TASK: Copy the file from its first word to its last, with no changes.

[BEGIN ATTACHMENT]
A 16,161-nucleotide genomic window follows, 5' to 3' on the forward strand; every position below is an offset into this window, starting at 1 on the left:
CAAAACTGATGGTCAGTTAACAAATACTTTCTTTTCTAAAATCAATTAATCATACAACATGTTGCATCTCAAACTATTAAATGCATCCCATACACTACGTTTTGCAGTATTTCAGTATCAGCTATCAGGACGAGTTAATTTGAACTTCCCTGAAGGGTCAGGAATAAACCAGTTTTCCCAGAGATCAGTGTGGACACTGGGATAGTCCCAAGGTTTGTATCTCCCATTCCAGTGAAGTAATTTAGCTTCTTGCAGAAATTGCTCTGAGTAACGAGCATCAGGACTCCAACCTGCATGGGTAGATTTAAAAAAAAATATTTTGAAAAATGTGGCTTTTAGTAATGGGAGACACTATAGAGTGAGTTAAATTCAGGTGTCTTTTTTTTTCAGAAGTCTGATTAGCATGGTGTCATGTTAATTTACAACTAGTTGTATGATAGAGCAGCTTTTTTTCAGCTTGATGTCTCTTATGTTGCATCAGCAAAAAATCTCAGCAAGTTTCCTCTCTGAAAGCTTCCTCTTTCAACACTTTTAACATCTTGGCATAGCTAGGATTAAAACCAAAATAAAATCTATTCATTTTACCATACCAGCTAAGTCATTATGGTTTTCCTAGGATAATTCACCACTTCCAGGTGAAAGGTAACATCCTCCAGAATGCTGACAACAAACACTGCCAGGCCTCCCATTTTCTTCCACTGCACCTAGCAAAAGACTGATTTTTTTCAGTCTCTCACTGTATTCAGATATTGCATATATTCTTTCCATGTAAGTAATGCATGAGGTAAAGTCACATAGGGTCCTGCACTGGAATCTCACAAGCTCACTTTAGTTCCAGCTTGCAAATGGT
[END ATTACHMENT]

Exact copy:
A 16,161-nucleotide genomic window follows, 5' to 3' on the forward strand; every position below is an offset into this window, starting at 1 on the left:
CAAAACTGATGGTCAGTTAACAAATACTTTCTTTTCTAAAATCAATTAATCATACAACATGTTGCATCTCAAACTATTAAATGCATCCCATACACTACGTTTTGCAGTATTTCAGTATCAGCTATCAGGACGAGTTAATTTGAACTTCCCTGAAGGGTCAGGAATAAACCAGTTTTCCCAGAGATCAGTGTGGACACTGGGATAGTCCCAAGGTTTGTATCTCCCATTCCAGTGAAGTAATTTAGCTTCTTGCAGAAATTGCTCTGAGTAACGAGCATCAGGACTCCAACCTGCATGGGTAGATTTAAAAAAAAATATTTTGAAAAATGTGGCTTTTAGTAATGGGAGACACTATAGAGTGAGTTAAATTCAGGTGTCTTTTTTTTTCAGAAGTCTGATTAGCATGGTGTCATGTTAATTTACAACTAGTTGTATGATAGAGCAGCTTTTTTTCAGCTTGATGTCTCTTATGTTGCATCAGCAAAAAATCTCAGCAAGTTTCCTCTCTGAAAGCTTCCTCTTTCAACACTTTTAACATCTTGGCATAGCTAGGATTAAAACCAAAATAAAATCTATTCATTTTACCATACCAGCTAAGTCATTATGGTTTTCCTAGGATAATTCACCACTTCCAGGTGAAAGGTAACATCCTCCAGAATGCTGACAACAAACACTGCCAGGCCTCCCATTTTCTTCCACTGCACCTAGCAAAAGACTGATTTTTTTCAGTCTCTCACTGTATTCAGATATTGCATATATTCTTTCCATGTAAGTAATGCATGAGGTAAAGTCACATAGGGTCCTGCACTGGAATCTCACAAGCTCACTTTAGTTCCAGCTTGCAAATGGT